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1 The Collision Of Cultures
2 Britain And Its Colonies
3 Colonial Ways Of Life
4 The Imperial Perspective
5 From Empire To Independence
6 The American Revolution
7 Shaping A Federal Union
8 The Federalist Era
9 The Early Republic
10 Nationalism And Sectionalism
11 The Jacksonian Impulse
12 The Dynamics Of Growth
13 An American Renaissance: Religion, Romanticism, And Reform
14 Manifest Destiny
15 The Old South
16 The Crisis Of Union
17 The War Of The Union
18 Reconstruction: North And South
19 New Frontiers: South And West
20 Big Business And Organized Labor
21 The Emergence Of Urban America
22 Gilded-age Politics And Agrarian Revolt
23 An American Empire
24 The Progressive Era
25 America And The Great War
26 The Modern Temper
27 Republican Resurgence And Decline
28 New Deal America
29 From Isolation To Global War
30 The Second World War
31 The Fair Deal And Containment
32 Through The Picture Window: Society And Culture, 19451960
33 Conflict And Deadlock: The Eisenhower Years
34 New Frontiers: Politics And Social Change In The 1960s
35 Rebellion And Reaction In The 1960s And 1970s
36 A Conservative Insurgency
37 Triumph And Tragedy: America At The Turn Of The Century

Manifest Destiny - Document Overview

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By the 1830s many Americans may no longer have believed in predestination in a religious or spiritual sense, but a great many did espouse national predestination. They not only nodded in agreement when they read John Louis O'Sullivan's articles advocating expansion, they packed up and hied themselves out to the West. O'Sullivan, the editor of the United States Magazine and Democratic Review, coined a now familiar term when in 1845 he wrote that "our manifest destiny is to overspread the continent allotted by Providence for the free development of our yearly multiplying millions." Both the idea of manifest destiny and the reality of expansion showed the nature of the American character and nation and profoundly influenced their continuing development.

Contradictions abounded in the ideas supporting expansion, just as there were dichotomies between the ideas and their implementation. For instance, some citizens promoted expansion as a way of incorporating other peoples into American culture, while others used it to push them out. There were also regional variations to the arguments for and against expansion as northerners, southerners, and westerners pursued their own agendas. Some contemporaries noted these problems and used them in their arguments against expansion. That opposition in itself also shows some of the complexity that was inherent to this issue. Opponents believed that expansion—either in its means or ends—would hurt, not help, the nation. The majority of Americans, however, supported such growth.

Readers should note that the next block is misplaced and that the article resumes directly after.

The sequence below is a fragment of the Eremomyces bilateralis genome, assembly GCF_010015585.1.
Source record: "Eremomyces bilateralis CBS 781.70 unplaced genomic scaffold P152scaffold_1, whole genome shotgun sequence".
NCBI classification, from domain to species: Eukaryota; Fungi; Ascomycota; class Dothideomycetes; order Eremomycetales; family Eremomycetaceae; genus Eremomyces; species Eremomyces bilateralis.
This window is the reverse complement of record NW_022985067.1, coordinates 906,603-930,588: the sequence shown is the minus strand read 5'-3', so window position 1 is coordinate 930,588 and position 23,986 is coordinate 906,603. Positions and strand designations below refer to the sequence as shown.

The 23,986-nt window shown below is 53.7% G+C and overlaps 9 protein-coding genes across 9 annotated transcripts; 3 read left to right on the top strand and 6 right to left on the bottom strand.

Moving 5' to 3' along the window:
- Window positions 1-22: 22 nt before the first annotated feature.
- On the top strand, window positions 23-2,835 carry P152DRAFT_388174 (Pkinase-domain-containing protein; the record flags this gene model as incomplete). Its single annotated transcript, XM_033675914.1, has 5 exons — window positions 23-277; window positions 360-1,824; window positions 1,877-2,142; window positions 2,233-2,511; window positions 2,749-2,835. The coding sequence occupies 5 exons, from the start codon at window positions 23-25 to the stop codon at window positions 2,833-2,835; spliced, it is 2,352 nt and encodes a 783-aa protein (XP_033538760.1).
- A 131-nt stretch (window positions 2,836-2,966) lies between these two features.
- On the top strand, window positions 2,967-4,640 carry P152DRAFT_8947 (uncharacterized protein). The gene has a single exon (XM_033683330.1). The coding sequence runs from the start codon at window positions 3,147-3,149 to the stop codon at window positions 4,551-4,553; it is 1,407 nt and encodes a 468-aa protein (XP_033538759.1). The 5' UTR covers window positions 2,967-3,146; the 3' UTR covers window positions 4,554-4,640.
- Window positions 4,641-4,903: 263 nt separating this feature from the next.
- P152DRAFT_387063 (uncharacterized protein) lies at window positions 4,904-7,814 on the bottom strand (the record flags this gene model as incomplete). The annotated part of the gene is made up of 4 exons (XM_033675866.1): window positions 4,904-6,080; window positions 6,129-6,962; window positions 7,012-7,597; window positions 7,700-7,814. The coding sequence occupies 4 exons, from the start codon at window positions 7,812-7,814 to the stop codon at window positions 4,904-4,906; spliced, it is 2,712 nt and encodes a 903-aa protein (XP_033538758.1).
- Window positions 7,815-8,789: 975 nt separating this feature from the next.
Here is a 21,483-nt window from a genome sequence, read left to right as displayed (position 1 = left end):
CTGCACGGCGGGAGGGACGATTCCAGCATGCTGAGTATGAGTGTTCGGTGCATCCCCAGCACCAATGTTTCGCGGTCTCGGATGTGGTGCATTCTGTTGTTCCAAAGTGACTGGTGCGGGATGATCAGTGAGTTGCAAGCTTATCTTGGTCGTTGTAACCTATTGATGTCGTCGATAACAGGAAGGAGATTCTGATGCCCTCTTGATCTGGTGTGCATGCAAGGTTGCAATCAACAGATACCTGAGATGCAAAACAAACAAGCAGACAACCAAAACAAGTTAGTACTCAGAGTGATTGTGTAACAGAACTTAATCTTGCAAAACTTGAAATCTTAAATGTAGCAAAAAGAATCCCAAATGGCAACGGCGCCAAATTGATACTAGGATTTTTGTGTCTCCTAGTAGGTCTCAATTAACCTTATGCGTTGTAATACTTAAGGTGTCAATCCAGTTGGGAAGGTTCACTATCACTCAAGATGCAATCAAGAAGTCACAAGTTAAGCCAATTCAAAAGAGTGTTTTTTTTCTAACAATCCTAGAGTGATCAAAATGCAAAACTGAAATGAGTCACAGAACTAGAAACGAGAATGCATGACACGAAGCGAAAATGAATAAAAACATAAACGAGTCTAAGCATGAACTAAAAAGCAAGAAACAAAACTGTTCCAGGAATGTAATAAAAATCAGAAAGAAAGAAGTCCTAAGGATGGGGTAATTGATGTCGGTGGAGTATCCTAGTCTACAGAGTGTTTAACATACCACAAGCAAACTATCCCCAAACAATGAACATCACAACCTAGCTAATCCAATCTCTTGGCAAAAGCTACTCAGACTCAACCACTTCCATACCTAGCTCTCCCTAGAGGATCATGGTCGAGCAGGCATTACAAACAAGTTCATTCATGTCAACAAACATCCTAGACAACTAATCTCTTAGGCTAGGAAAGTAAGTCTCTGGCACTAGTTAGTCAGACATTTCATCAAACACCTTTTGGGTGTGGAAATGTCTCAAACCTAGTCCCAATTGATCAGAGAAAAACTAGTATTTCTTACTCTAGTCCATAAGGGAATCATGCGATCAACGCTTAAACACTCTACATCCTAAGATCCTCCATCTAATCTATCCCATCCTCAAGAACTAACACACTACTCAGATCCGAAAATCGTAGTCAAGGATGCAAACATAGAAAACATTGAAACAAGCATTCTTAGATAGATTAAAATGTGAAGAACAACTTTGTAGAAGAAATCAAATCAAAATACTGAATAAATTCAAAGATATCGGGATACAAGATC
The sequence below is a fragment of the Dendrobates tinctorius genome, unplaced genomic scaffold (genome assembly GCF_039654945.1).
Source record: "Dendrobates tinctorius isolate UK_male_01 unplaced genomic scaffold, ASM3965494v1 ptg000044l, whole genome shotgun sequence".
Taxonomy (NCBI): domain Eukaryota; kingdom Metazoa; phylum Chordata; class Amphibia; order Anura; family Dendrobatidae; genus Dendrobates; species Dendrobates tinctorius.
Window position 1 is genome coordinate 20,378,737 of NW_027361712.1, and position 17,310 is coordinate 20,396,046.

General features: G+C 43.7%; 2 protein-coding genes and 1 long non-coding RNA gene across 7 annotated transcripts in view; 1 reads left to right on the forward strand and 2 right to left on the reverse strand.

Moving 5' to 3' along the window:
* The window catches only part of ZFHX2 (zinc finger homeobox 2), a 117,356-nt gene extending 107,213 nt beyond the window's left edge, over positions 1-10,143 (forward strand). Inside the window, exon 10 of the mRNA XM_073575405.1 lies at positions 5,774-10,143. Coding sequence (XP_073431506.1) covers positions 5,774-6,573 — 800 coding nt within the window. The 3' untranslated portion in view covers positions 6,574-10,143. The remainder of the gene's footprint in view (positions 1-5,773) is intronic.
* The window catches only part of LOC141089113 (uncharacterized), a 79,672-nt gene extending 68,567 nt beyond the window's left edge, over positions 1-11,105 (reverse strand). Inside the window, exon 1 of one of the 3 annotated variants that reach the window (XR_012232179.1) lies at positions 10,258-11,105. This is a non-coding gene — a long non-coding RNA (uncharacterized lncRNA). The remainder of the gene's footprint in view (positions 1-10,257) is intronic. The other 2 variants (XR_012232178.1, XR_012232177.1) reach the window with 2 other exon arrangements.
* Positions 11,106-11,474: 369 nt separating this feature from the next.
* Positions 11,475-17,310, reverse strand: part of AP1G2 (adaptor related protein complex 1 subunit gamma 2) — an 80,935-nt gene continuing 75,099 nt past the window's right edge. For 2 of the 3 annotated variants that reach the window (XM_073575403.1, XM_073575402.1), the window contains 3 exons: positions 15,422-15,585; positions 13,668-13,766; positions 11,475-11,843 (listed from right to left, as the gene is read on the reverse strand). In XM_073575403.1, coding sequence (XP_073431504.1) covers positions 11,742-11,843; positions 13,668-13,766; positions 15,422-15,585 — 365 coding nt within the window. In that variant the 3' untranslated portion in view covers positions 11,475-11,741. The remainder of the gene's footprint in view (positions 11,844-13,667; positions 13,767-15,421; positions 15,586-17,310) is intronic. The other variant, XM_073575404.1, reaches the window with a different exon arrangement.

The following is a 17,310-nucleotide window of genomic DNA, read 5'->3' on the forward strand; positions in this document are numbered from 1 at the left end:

United States citizens generally celebrated their self-proclaimed manifest destiny; Native Americans, Mexicans, and Europeans who still had claims in the Western Hemisphere did not. As Americans moved west they trampled tribal lands, trespassed over territorial boundaries, and ignored international agreements. They saw themselves as an irresistible force and worried little about coming up against immoveable objects. Those confronting the Americans were seen simply as objects to be surmounted, removed, or destroyed rather than as peoples or nations with legitimate cultures and claims. Indians, such as the Cherokee, who had endured dispossession in the East found themselves under attack again in the West by white pioneers as well as those native to the areas in which they settled. Many of the peoples native to the West, such as the Apache, Comanche, Crow, and Sioux or Lakota, sharpened their combat skills to ensure their own survival and success in the maelstrom of competing ethnic and national groups. American movement also created conflict with neighboring countries. The Mexicans, who upon their independence in 1821 had claimed the Spanish possessions in North America, and the British in Canada, who via the Hudson Bay Company had established posts in the Northwest, struggled to contain the expansion of the United States.